The stellar Remedia blog has featured a piece by De Montfort University Photographic History Research Center fellow Beatriz Pichel called The Backstage of Hysteria: Medicine in the Photographic Studio. In it, the introduction and development of medically oriented photography at Salpêtrière is surveyed, inverting the focus of from analyses of the produced images to the production thereof. Through emphasis on how “medical priorities, as well as the materiality and technical requirements of the photographic equipment, determined the kind of images taken, and the places in which they were taken,” Pichel the processes of mediation by which supporting evidence for medical theory were created. See here to read the article.Share on Facebook
On September 24 the University of Milano-Bicocca (Polo Historical Archive (PAST)), in collaboration with the Historical Archive of Italian Psychology (The Center ASPI), is hosting a seminar titled Fotografia e scienze della mente tra storia, rappresentazione e terapia (Photography and Mind Sciences History: Representation and Therapy).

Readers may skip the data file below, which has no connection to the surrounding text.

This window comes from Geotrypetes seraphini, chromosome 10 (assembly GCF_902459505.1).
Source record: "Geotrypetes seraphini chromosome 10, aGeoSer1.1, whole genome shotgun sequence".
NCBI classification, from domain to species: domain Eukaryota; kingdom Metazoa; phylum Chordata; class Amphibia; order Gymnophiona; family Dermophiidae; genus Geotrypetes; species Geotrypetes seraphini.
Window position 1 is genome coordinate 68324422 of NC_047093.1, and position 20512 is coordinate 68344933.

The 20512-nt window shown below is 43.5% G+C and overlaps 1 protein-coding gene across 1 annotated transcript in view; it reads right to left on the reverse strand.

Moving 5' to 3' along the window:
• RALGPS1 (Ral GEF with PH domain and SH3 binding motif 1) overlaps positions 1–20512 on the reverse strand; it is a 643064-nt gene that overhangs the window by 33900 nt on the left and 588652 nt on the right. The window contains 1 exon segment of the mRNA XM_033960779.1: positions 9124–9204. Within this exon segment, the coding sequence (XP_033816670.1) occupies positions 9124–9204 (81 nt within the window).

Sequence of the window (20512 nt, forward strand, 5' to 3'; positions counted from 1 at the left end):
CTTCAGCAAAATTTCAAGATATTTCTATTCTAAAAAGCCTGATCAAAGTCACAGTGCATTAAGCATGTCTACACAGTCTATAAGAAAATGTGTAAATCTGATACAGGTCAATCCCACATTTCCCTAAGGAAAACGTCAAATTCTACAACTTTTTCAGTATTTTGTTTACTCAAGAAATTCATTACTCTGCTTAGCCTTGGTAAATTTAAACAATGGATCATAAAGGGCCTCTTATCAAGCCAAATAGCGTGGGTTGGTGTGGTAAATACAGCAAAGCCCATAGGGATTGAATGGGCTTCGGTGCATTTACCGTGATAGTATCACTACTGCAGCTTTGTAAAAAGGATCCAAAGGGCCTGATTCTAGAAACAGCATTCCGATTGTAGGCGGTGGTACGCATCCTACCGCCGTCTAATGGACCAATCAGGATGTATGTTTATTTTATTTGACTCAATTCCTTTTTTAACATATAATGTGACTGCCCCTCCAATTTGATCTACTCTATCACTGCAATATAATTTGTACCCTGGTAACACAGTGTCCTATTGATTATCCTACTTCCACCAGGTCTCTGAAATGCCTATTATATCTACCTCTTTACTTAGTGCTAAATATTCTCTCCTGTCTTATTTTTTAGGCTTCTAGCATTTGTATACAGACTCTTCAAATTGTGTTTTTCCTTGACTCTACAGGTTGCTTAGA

The workshop will include talks on the role of photography in the works of Jean-Martin Charcot; the photo archive from Cesare Lombroso’s museum of criminal anthropology; the photographic story of 40 years at the Italian asylum Uliano Lucas; and the use of photo-art therapy as a means of investigation and treatment of mental disorders.
The meeting has been organized by Daniela Scala and will be held from 3:00 to 6:00 pm at Villa Di Breme Oven, Via Martinelli 23 in Cinisello Balsamo (MI).
Click here for the full program.Share on Facebook
The most recent issue of History of Psychiatry (June 2008, Vol. 19, No. 2) features an paper about Jean-Étienne-Dominique Esquirol written by Rafael Huertas.
Esquirol (1772-1840) is best known for being Philippe Pinel’s student and successor at la Salpêtrière in Paris as well as the author of the 1838 book Des Maladies mentales (see vol. 1, vol. 2). In addition, as Huertas puts it:
Share on Facebook
“His effort in introducing the Law on Alienated Persons of 1838 is, unquestionably, one of his major contributions to the history of psychiatric care. However, from a clinical perspective, he is considered to have merely continued and extended the paradigm imposed by his mentor Pinel (1745-1826)” (p. 123).